But there are days when it is more difficult, days when you honestly want to bang your head against the wall, when you find yourself, like Elijah, believing that you are the only faithful one left.  On those days, remember this:
  • God has already won the victory - this much we know.  But it is unlikely, ever, to look as though we are winning, on any of the fronts on which we fight. With the possible exception of the United Kingdom under David, this has always been true of God's people.  Don't expect that to change until the parousia.
  • To steal Morton Blackwell's axiom, do not let the perfect become the enemy of the good. There are allies, or partial allies, clergy and laity, if we know where to look. This is the beauty and genius of Evangelicals and Catholics Together. It is very easy for those of us on the front lines to refuse the help of allies because they don't fly the exact same flag.  I have heard well-meaning, orthodox pastors and laity claim certain other pastors or congregations are second rate or "not real church" because...they don't chant the Eucharistic Prayer and/or the entire Gospel reading...or have an organist...or have small groups or enough youth programming (or because they do do those things!). But we do ourselves far more harm than good  when we start playing those sorts of games.  Pastors, remember that God has given you a serious job, and lay people, hold your pastors and fellow parishioners accountable to that task.  But also remember that none of us is Jesus.  We need only do the best we can, with the gifts and resources we've been given, in the beanplots we've been assigned, and support one another in that task as much as possible.  Surely that is enough for each of us to manage on any given day.
  • Don't ever expect to overhaul the whole system.  Again, you have a beanplot.  And given Lutheran polity/ecclesiology, faithful reform and renewal, orthodox preaching and teaching, (re)introducing and sustaining traditional worship norms will take time, and it necessarily has to be done on a congregational basis. Presiding Bishop Eaton may have great respect for the liturgical traditions of the Church (and she did a great job with the Eucharistic liturgy at her installation, even though she seemed a bit nervous - but then, who wouldn't be?), but she has zero authority to make Pastor Olsen out in Podunk, Montana stop killing the Great Thanksgiving because his sermon ran too long. Each of us, in our own beanplots, needs to teach our plants the best that we are able, and pray for opportunities to share gardening tips with the stewards of the beanplots next door. Yet, at the end of the day, we are responsible for preaching the Word and administering the Sacraments (or holding those called accountable to their vows).  We are not responsible for what others choose to do or not do with the Word so preached and the Sacraments so administered. It is God who gives the growth.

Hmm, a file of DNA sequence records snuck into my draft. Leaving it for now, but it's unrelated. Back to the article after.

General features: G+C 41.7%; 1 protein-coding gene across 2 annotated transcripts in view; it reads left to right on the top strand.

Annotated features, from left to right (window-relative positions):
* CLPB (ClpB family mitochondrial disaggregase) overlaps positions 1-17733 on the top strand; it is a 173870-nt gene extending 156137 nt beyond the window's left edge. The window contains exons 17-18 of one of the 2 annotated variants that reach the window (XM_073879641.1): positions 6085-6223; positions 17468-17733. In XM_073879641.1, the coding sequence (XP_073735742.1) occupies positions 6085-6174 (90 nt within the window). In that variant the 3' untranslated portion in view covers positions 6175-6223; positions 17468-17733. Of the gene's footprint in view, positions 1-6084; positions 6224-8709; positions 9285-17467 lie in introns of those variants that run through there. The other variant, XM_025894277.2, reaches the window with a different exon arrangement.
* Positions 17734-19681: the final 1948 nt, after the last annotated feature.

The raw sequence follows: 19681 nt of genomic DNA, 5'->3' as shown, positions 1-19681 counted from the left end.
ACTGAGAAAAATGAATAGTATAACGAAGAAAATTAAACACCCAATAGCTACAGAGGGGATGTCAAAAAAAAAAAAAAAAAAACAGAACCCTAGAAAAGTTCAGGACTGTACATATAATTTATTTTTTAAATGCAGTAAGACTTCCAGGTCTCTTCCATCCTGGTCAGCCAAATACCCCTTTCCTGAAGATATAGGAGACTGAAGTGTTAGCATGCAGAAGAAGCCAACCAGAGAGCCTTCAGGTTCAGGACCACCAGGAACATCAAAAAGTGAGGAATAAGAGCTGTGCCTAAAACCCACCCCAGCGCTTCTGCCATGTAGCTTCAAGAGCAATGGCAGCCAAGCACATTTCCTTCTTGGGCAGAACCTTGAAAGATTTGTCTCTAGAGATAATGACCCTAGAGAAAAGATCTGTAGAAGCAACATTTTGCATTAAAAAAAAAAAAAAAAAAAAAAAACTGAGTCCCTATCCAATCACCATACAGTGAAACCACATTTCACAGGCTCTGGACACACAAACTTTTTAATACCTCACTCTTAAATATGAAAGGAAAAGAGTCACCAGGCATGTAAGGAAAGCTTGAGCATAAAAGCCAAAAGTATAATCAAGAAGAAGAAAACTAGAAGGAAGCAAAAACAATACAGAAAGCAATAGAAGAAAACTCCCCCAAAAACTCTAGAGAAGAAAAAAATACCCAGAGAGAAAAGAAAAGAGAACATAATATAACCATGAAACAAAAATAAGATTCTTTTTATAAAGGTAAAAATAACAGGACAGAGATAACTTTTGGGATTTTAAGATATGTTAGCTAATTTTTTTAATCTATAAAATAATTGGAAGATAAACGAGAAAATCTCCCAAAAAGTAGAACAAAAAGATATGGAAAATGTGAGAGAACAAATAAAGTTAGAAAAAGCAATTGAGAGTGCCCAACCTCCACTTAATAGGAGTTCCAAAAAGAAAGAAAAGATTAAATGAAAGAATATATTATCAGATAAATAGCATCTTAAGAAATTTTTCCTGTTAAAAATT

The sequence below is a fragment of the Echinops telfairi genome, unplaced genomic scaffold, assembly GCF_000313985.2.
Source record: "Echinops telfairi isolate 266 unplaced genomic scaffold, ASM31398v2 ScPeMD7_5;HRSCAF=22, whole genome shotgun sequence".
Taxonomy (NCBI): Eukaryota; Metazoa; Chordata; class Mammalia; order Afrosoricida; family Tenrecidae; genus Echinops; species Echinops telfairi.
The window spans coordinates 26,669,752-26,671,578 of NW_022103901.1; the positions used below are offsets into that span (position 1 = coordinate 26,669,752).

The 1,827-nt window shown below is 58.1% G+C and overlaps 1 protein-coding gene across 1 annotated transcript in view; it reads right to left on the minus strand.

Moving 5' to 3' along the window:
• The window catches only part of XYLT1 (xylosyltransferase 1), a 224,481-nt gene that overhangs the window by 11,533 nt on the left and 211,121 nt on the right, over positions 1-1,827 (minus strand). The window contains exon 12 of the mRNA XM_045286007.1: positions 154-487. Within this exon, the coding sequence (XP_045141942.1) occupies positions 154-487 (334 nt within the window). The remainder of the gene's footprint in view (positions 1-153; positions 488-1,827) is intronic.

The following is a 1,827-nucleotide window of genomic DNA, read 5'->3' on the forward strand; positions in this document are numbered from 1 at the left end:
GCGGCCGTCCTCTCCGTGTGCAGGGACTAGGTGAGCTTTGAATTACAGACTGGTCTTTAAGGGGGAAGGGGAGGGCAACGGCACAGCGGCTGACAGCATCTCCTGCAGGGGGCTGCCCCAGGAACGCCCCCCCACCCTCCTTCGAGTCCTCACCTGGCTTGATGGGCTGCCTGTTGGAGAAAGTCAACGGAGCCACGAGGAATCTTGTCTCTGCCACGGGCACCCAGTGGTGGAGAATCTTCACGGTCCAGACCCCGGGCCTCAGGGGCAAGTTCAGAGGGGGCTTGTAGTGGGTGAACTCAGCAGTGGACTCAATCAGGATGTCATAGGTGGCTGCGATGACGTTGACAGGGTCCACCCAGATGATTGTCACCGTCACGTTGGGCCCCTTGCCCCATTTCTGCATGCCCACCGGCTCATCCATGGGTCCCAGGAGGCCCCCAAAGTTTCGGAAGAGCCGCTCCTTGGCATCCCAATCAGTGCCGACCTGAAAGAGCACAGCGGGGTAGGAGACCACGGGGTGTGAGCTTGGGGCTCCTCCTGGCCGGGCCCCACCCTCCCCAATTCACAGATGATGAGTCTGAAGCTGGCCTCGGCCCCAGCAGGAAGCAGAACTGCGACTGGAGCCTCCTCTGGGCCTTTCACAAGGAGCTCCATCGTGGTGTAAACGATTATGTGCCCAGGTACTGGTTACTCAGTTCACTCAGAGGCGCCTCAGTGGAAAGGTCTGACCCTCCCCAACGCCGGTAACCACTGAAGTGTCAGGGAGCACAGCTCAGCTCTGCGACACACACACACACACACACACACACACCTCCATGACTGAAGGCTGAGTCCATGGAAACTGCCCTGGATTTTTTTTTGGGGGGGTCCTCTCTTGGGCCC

• Discernment over congregational calls or membership, denominational alignment (ELCA vs. NALC vs. LCMS), or wholesale tradition change (L vs. TEC vs. RC) is important, and should be undertaken as the Spirit moves us to do so. As I said earlier, however, no congregation, denomination, or tradition is without flaws, failings, or faithless clergy and laity.  And further, what we earnestly believe, in our well-placed desire for purity, to be "discernment" may in reality be "distraction with shiny things" by the Enemy.  It's easy to waste a lot of time fretting about CAPITAL LETTERS when we could be visiting shut-ins or writing sermons.
  • If the day comes when you must leave your pasture or your flock - when you are compelled by conscience or comfort or the Holy Spirit or just the sheer inability to hold on for one second longer, then go.  Do not look back, lest you turn into a pillar of salt.  Do not lean over the fence, squinty-eyed, looking to see if the green grass has started to grow in your former pasture, and expressing schadenfreude when it hasn't.  Do not gossip about the sheep or shepherds you have left behind, or seek to destroy them - the Eighth Commandment still applies.  If you must go, go with your heart in the right place.  Go in peace + and serve the Lord.

Finally, above all, and regardless of anything else, we simply must trust that the Holy Spirit will still continue to enlighten and sanctify the Whole Christian Church.  So long as we have Christ - and we do - there is hope for all of us yet.  Despair is not a good look for Christians, and we have no cause for it anyway.  The gates of hell will not prevail.  I love this Sunday's reading from II Timothy: "when we are faithless, He is faithful".  I am faithless on a far-too-frequent basis, and I need to hear, over, and over, and over again that not only does God forgive me, but that His purposes cannot be thwarted by my failures and faithlessness.  When we cannot stand one second longer in the presence of "those people", whoever they may be, we are nevertheless compelled to believe that the same God is just as loving and gracious and faithful towards them, as he is to us.